Peace Corps: U-M climbs to No. 6 on top-producer list
ANN ARBOR—The University of Michigan has moved up two spots to No. 6 on the list of colleges and universities that produce the most Peace Corps volunteers.
U-M, which made the list for the 16th consecutive year, is the fourth all-time producer of Peace Corps volunteers, with 2,640 alumni having served since the agency was created in 1961.
Currently, 48 U-M alumni are in the field with the Peace Corps, including Alexandra Soos from Berrien Springs, Mich. She has been teaching 9th-grade chemistry in Mozambique since September 2015.
“Every day I feel like I’m learning more about myself, and every day I am trying to be the best person I can be,” said Soos, who graduated last year. “It’s hard to give back even half of what I’m learning from this experience, but I’m trying to help inside and outside of the classroom.”
U-M was also No. 2 on the Peace Corps’ list of the top producing graduate schools.
James Holloway, vice provost for global and engaged education, said that one of his students in nuclear engineering joined the Peace Corps and has been teaching science in a village in Malawi for more than a year now.
“This incredibly smart woman could have done anything,” he said. “She chose to serve others.”
Holloway added that as a public institution with a global reach, U-M has a longstanding service-minded ethos.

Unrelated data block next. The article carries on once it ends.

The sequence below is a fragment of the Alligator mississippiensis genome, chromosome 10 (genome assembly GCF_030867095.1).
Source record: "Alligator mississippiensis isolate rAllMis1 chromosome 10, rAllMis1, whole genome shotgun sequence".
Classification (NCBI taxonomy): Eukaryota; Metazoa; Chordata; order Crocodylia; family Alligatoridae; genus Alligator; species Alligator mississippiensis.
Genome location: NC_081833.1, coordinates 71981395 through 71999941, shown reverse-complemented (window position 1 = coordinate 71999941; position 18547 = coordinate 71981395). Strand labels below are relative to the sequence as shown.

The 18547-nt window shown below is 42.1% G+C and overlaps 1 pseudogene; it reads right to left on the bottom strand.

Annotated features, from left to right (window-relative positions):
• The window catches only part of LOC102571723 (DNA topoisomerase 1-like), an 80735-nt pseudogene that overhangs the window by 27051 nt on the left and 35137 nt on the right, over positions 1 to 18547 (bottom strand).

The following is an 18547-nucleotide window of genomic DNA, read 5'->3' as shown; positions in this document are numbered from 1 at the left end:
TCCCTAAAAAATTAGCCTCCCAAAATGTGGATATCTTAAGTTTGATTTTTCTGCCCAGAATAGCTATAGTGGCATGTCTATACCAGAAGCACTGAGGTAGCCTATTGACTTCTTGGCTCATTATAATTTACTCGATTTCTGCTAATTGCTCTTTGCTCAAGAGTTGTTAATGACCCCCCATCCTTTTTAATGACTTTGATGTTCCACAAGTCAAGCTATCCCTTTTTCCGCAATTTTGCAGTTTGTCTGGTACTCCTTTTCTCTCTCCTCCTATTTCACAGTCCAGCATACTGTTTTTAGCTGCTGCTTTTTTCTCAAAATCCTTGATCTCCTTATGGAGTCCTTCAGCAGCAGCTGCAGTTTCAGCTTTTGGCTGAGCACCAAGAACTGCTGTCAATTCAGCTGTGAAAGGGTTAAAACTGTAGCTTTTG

“Our students come to U-M to learn how to think about the world and to learn the skills needed to create a positive impact in communities near and far,” he said. “The Peace Corps mission resonates strongly within our walls, and our students respond and join in this important service to the world.”
The university offers Paul D. Coverdell Fellows graduate programs for the agency’s volunteers who have completed their service. They can earn an advanced degree in design, fine arts, information studies, landscape architecture, nursing, social work, public policy or natural resources and environment, with financial assistance.
The university also offers Peace Corps Master’s International graduate programs, allowing students to combine Peace Corps service with graduate studies for credit in natural resources and environment, landscape architecture, education studies, information studies, social work and nursing.
Peace Corps works with U-M to host two on-campus recruiters at the International Center who share their personal experiences as volunteers and provide information about applying for service.
“I’m so pleased that the International Center’s Peace Corps team and our colleagues around campus promote and support the Peace Corps,” said Judith Pennywell, director of the International Center. “The U-M connection to the Peace Corps is longstanding and reflective of our institution’s commitment to social justice and service.”